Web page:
Through an analysis of Dracula, this article will explore some of the hyperbolic rhetoric surrounding drug use and womens place in medical discourse that has, like the Count himself, risen again and again in our culture. It argues that Dracula attempts – through popular metaphors of addiction, shifting terminologies about drug use, and British anxieties about immigration – to make a clear but highly unstable distinction between licit and illicit drug use. In the process, Stoker‘s novel illuminates a complex relationship between middle-class women and the opiates that paradoxically serve as a site of patriarchal oppression and resistance to it.
Professional Integrity in Peril at the Fin de Siècle
This essay positions the drug-using doctor at the intersection between traditional Gothic horror and a new fin-de-siècle medical realism, embedding the cultural anxieties at the fin de siècle in relation to the ethical and theological boundaries of scientific knowledge. The objective is to provide a framework for reading and interpreting the medico-gothic narrative of addiction. The essay examines the writings of three pioneering physician-scientists: one historical – Sigmund Freud – and two fictional – Dr Jekyll, in Robert Louis Stevenson‘s Strange Case of DrJekyll and Mr Hyde (1886), and Dr Seward in Bram Stoker‘s Dracula (1897).
properly attired. Headscarf etiquette would have been handy knowledge to have in
the security training. But I did learn how to operate a radio! 32
Another concurred, noting that cultural norms around alcohol and recreational druguse would make more useful learning than handling weapons or radios. 33 Diverse aid workers’
experiences and perceptions of risk, however, would seem to have little place in
designing and delivering security guidance
anxiety among policy-makers
and the media alike. Injecting druguse before and during incarceration,
sex between men in prison, violence among inmates and towards staff,
overcrowding and bad hygiene, and the poor general health of many of
those behind bars were all highlighted as factors potentially
contributing to the rapid spread of disease. 2 This, coupled with concern about the
provision of adequate
attention because of the
country’s distinctive epidemiological and cultural profile. The
predominance of intravenous druguse, in both epidemiological terms and
in popular discourse about the epidemic, means that careful attention to
Italy offers a different perspective from the better-known histories of
HIV/AIDS in countries like the United States of America (USA) and the
United Kingdom (UK), and their
This peculiar return to childhood, like Charles Darke’s in McEwan’s
The Child in Time, is evidence of a mind becoming unhinged and
playing with the idea of being ‘re-parented’. In his introduction to M.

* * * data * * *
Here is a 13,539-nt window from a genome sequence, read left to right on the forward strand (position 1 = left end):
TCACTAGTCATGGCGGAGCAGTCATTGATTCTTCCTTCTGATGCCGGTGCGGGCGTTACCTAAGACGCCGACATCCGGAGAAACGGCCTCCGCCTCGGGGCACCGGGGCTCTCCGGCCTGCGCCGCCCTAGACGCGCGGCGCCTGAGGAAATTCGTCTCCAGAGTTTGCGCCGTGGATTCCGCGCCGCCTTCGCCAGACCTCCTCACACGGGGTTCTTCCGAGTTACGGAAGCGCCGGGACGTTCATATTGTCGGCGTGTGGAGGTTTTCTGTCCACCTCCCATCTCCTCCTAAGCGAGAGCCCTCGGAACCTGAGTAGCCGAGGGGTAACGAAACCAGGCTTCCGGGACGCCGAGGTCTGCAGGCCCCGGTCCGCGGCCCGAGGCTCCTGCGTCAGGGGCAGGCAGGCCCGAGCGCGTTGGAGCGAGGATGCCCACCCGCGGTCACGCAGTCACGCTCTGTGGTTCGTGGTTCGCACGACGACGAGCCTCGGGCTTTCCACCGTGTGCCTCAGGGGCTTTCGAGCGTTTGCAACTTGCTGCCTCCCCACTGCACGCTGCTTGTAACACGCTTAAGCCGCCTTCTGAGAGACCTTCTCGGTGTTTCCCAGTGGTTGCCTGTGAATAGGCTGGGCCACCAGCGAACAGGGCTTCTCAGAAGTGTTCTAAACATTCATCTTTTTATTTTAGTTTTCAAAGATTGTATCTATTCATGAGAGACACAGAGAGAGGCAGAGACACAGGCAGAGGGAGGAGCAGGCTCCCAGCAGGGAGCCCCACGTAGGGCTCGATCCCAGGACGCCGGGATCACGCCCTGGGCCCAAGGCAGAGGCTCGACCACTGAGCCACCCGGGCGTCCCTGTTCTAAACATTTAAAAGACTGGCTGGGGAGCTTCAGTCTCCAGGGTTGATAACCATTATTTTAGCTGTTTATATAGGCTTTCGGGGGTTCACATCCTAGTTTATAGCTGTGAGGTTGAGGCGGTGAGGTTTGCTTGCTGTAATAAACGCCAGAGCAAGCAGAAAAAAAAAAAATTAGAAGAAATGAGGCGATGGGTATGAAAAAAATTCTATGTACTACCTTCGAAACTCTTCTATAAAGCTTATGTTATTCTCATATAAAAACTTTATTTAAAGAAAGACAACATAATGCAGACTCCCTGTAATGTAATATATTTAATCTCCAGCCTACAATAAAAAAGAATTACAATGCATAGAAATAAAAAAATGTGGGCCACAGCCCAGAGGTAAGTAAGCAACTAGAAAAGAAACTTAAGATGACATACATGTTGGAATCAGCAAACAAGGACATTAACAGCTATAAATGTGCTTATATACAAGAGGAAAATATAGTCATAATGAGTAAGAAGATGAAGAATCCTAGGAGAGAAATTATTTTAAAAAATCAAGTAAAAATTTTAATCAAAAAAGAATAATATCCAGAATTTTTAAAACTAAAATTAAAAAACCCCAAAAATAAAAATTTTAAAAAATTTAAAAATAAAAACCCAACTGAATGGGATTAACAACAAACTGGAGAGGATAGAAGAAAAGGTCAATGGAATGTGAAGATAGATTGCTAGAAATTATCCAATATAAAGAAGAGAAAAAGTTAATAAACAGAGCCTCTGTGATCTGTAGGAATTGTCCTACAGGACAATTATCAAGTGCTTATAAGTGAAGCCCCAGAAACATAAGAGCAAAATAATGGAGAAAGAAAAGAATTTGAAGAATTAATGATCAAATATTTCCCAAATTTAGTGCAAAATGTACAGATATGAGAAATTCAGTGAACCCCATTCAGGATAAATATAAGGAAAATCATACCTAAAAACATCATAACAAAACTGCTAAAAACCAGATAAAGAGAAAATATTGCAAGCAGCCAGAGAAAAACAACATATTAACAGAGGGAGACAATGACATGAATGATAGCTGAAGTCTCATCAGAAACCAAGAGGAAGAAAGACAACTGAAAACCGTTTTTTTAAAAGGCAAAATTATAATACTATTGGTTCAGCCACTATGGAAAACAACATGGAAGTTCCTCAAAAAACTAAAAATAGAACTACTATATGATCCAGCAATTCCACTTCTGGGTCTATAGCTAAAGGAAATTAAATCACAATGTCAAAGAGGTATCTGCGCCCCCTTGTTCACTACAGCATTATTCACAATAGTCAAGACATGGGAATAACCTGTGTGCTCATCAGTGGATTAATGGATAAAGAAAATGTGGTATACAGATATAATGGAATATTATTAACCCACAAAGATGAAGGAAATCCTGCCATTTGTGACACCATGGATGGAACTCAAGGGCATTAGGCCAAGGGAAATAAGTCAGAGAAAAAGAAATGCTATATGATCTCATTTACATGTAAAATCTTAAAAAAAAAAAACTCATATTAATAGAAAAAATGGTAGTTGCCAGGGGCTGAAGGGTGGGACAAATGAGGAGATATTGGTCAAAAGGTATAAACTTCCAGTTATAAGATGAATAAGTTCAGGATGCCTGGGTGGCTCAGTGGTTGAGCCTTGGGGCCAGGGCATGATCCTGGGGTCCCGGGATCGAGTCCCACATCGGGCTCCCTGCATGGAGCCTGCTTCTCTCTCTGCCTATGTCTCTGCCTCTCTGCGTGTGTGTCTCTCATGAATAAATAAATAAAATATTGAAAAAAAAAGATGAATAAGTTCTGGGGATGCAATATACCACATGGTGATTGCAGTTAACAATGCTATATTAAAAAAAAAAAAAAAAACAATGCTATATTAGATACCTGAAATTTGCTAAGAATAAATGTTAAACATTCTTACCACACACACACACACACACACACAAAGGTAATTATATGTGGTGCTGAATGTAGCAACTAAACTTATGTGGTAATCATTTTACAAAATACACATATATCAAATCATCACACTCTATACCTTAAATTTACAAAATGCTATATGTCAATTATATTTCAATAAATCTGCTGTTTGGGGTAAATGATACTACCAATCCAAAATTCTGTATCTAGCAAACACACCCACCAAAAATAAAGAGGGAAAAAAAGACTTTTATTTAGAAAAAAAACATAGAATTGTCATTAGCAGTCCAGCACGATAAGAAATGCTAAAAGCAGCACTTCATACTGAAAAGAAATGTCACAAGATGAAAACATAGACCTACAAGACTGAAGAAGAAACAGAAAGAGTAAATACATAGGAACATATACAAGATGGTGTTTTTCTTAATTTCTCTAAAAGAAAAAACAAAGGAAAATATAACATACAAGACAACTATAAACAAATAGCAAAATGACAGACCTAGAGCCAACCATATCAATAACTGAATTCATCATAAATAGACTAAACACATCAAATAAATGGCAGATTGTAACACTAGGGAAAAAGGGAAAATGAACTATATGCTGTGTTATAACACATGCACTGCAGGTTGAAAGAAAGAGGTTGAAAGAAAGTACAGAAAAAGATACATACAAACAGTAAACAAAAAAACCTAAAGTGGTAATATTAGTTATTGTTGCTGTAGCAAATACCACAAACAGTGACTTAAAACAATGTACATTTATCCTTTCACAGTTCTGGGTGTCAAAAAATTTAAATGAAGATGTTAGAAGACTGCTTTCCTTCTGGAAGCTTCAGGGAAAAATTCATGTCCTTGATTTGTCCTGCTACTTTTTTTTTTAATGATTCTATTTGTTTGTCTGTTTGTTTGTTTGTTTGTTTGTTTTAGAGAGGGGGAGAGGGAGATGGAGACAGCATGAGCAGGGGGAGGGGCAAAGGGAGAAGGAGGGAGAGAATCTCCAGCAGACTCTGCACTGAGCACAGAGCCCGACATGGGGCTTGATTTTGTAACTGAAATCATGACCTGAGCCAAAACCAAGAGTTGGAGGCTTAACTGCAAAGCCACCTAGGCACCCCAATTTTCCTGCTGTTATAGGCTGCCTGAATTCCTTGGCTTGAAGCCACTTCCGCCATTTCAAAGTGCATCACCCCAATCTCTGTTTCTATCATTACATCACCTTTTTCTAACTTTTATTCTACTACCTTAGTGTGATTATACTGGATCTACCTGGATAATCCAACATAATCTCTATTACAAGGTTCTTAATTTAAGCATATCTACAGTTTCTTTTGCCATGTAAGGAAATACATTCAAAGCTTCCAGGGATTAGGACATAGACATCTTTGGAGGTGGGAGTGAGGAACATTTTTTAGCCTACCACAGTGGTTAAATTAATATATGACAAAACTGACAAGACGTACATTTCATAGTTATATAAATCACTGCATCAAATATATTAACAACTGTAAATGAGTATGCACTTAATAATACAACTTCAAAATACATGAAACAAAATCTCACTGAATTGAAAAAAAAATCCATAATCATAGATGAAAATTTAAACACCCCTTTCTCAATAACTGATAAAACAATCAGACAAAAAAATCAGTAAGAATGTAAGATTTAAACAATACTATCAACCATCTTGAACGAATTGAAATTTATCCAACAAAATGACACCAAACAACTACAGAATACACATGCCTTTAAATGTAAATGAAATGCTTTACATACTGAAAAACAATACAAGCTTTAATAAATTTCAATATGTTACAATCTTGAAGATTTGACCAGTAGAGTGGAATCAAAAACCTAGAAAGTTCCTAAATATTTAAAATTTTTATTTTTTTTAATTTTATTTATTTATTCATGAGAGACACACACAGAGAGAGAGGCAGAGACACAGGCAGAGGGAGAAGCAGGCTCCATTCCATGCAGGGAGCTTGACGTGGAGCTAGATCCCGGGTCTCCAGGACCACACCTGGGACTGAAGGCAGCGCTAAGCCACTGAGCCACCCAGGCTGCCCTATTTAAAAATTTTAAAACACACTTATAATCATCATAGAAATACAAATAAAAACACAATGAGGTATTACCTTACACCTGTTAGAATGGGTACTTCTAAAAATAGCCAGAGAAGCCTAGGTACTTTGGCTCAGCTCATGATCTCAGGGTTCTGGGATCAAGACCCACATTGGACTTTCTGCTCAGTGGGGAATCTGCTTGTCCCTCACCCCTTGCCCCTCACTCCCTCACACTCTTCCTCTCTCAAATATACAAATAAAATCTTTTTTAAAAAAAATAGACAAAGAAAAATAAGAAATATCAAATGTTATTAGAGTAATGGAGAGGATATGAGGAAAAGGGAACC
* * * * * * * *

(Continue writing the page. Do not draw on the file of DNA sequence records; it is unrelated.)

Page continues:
Ageyev’s Novel with Cocaine (1999, novel first published in Russian
1983), Self ’s comments on the link between childhood perspectives
on time and the changes in perspective caused by druguse echo
McEwan’s evocation of childhood:
The drug addict craves, above all else, a release from time, an arrest
of entropy. To be high is to experience the atemporal abandon
the issue of druguse from the prohibitionist perspective and locate the sources of domestic [drug] problems beyond the boundaries of American society […] the emergence of a universal norm dictating national responses to illicit druguse could emerge only given the influence possessed by a superpower [the United States].
Not all countries were at first enthusiastic about global drug regulation
; while his products are elite, as a character in popular fiction with an ancient Egyptian element, Pharos is caught between exclusivity and mass appeal. Negotiating, on the one hand, decadent circles and the associated culture of recreational druguse at the fin de siècle ,
and on the other, advertising for mass-market products drawing upon ancient Egypt's increasing attraction, this chapter identifies how Boothby uses cigarettes and perfume in Pharos the Egyptian to suggest the dissolving of the boundaries
The cultural competition between Madrid and Barcelona often appears to be in perpetual extra time, one side grabbing the advantage only for the other to equalise and subsequently take the lead. This chapter shows how and why Madrid, the dictatorial city par excellence, was able to reinvent itself during the Transition through the drug-fuelled youth movement known as the Movida. The purported apoliticism of La Movida is critically interrogated, as is the extent to which progressive politicians such as City Mayor Enrique Tierno Galván and President Felipe González can be held responsible for rising levels of crime, unemployment and drug use.
planet. In actual fact, since the outset of the War on Drugs, there has
been both a proliferation of druguse across the whole world and an enormous
growth in the numbers of consumers. Former Eastern Bloc nations where druguse was previously virtually unknown now have huge burgeoning drug markets
fuelled by the breakdown of borders, the growth in trade and ultimately by mass
populations with a desire to seek out new forms of oblivion.
Wars of metaphor are an important element in modern political culture and
the War on Drugs and the War on Terror are the latest in a